Florence is the birthplace of the Renaissance and the city is packed with museums. But on a trip with our two middle schoolers, for whom Renaissance art meant very little, we settled on a model any visitor can use to achieve maximum museum exposure with minimum time, with or without kids. The secret is threefold: a small and walkable city, advance planning, and judicious application of rewards.
We started at the Galleria dell’Accademia which houses Michelangelo’s David and his Prisoners. David is so massive and so beautiful that Dan and Sarah were stunned, actually, so we were off to a good start. I thought, this ‘five museums in a day’ thing can work! We skipped the Fra Angelico frescoes at the Museum of San Marco only a block away. Best not to press our luck; a little bit of fresco can go a long way.
Next was the church of San Lorenzo housing the magnificent Medici Chapel with its tombs of the famous family and the Laurentian Library on the other side of the church. Both were designed and carved by Michelangelo, and the library is one of his greatest architectural achievements, especially the flowing steps. Consider reading Irving Stone’s 1961 book The Agony and the Ecstasy; a Biographical Novel of Michelangelo, which will immeasurably enrich your experience of Florence. Both these museums are very small, so we had plenty of time left for the Duomo, but only after the first gelato break.
At the Duomo complex we started with Ghiberti’s Baptistery doors, After admiring the doors, we explored the statuary in the Duomo museum, and the kids really liked Brunelleschi’s model of the dome. We all climbed the 463 steps up the dome, which was actually fun and a kid-friendly activity that burnt off some energy, not to mention providing stunning views.
Between the Duomo and the Uffizi is the Bargello Museum, full of the very best Florentine Renaissance sculpture. It’s such an uncrowded museum we figured we could add to the count without taking too much time before the gigantic Uffizi. But by then we all needed a lunch break to power through the rest of the day. This was off-season and so the city was not crowded, but one could profitably spend days exploring its treasures. During my year abroad in Florence, we naturally took an Art History class, so I walked the kids through the Medieval and Renaissance galleries. A couple of hours was about their limit. And there you go, five museums in a day!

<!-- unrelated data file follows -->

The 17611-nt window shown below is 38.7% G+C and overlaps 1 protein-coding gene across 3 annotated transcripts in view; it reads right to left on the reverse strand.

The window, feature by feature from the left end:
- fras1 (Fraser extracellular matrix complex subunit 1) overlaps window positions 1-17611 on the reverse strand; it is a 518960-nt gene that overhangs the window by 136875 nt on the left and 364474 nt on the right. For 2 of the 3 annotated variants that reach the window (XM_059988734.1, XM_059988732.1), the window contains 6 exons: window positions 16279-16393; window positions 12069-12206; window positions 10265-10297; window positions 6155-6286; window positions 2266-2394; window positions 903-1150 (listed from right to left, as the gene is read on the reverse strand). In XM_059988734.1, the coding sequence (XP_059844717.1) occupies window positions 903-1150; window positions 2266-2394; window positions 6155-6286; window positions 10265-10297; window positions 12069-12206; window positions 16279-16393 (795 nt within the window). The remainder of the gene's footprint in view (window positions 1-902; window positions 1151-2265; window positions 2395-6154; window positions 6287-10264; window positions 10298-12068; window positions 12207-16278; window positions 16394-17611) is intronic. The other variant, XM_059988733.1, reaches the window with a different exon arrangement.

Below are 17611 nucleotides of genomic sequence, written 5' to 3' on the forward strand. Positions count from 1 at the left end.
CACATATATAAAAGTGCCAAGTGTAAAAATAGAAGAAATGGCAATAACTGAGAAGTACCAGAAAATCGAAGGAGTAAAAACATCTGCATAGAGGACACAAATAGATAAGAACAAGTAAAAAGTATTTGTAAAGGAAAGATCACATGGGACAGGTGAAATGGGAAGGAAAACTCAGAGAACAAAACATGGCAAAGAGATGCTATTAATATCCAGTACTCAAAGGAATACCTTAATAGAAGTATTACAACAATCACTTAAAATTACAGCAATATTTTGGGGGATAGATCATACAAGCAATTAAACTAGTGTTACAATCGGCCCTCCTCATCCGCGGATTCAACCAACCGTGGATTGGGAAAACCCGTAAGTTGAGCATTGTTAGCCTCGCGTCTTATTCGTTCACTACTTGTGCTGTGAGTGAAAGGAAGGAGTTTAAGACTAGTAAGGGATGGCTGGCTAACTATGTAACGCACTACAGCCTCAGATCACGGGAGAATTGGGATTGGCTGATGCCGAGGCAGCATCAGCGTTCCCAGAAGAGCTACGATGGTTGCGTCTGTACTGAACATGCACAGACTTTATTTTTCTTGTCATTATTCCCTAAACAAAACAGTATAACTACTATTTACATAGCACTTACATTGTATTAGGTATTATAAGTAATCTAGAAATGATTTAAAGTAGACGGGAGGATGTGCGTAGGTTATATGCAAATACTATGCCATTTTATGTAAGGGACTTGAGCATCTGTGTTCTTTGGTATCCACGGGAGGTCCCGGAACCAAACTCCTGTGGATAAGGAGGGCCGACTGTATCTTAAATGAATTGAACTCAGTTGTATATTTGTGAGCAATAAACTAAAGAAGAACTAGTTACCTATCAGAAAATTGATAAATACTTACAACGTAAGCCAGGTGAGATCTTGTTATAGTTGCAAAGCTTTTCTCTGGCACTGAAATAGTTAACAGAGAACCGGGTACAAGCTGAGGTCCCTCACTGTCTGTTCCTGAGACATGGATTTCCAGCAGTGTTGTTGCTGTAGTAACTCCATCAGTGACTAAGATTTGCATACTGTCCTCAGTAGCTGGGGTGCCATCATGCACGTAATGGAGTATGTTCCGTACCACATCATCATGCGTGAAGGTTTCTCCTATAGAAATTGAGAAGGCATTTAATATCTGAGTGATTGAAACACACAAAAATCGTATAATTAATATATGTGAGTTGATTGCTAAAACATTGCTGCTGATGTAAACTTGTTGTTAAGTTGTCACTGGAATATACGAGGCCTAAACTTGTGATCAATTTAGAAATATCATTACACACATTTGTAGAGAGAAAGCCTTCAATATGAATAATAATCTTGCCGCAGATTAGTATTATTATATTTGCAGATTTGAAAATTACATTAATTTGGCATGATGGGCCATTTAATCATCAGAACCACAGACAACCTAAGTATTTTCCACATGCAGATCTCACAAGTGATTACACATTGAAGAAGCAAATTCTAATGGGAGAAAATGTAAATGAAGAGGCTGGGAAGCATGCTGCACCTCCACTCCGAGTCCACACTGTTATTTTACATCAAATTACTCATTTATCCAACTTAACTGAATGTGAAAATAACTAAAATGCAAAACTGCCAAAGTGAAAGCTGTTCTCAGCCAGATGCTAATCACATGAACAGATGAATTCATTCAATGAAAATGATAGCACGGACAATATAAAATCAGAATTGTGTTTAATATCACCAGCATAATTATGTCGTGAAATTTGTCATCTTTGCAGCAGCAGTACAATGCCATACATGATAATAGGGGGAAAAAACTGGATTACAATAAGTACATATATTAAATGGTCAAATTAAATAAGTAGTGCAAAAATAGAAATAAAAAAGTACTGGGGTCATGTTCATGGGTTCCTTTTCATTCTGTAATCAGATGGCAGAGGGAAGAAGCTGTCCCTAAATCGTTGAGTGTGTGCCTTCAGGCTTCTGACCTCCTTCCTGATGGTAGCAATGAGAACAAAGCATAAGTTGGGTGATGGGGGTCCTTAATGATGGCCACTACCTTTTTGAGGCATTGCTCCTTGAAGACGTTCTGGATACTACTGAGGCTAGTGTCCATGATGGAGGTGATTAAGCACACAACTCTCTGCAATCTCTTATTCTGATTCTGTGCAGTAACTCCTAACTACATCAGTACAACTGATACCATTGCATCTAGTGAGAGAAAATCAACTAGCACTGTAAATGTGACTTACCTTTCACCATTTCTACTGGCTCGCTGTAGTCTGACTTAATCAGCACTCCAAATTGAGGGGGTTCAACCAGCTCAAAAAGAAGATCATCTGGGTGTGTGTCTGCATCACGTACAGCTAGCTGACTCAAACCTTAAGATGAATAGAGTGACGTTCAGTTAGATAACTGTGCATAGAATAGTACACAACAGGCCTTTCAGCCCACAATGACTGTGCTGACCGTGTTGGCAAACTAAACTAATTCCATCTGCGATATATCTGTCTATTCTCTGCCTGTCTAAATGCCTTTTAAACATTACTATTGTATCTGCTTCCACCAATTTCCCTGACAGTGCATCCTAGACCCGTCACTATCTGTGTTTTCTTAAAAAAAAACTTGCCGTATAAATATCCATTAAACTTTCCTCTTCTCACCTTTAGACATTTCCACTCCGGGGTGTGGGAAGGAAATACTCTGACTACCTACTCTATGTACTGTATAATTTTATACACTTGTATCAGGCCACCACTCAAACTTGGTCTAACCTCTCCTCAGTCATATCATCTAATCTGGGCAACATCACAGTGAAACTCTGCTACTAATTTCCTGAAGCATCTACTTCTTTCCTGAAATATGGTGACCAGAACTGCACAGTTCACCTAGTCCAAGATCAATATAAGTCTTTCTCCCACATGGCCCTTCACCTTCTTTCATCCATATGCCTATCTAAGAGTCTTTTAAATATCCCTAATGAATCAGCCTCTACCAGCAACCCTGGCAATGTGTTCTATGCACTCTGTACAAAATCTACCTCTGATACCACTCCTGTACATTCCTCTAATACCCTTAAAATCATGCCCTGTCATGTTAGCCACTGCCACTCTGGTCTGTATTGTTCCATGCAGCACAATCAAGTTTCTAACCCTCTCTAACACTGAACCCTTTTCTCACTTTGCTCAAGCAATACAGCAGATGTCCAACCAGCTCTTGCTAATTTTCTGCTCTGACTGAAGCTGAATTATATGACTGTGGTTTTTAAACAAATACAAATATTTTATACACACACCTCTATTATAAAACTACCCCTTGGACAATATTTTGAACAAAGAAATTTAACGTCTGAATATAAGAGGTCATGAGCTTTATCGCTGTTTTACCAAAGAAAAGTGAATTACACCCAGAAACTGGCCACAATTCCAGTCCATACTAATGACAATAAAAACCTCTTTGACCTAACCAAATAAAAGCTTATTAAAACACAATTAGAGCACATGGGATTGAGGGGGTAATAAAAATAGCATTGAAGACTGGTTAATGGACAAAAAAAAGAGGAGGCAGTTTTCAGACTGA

Even though we had hit our museum quota, we weren’t yet done with our day in Florence. Ponte Vecchio is a stone’s throw from the Uffizi and that involved some shopping and more gelato. Then we walked up to Piazzale Michelangelo overlooking the city as daylight faded, the golden Tuscan light illuminating a view largely unchanged since the Renaiassance. Perfect day.
This museum marathon occurred some years ago, and not in high season. Florence is considerably more crowded today, and even more planning would be required to duplicate this feat. The general consensus seems to be that visitors should book advance reservations, particularly for the Uffizi. But the same general plan will work if you are pressed for time. Alternately, of course, the visitor can take a totally different, more meditative approach to art instead of the five-museums-in-a-day model. This New York Times article “The art of slowing down in a museum” suggests spending 20 minutes before a piece of art that speaks to you. Either way, the museums of Florence are a wonder.
But in our family ‘five museums in a day’ is code for “I’ve earned this reward. Back off!” On a Thanksgiving trip to Budapest, for instance, we stayed in a very nice hotel, one with cable TV which we did not have at home in Vienna. The kids demanded to watch TV ALL DAY, citing this as their reward for ‘five museums in a day’. Done.
Written by Guest Contributor Kathy Fritts for EuropeUpClose.com Kathy Fritts is a retired school librarianwho has lived and worked in six different countries. Now she travels for fun and writes to educate and encourage readers to take a chance and enrich their lives by traveling.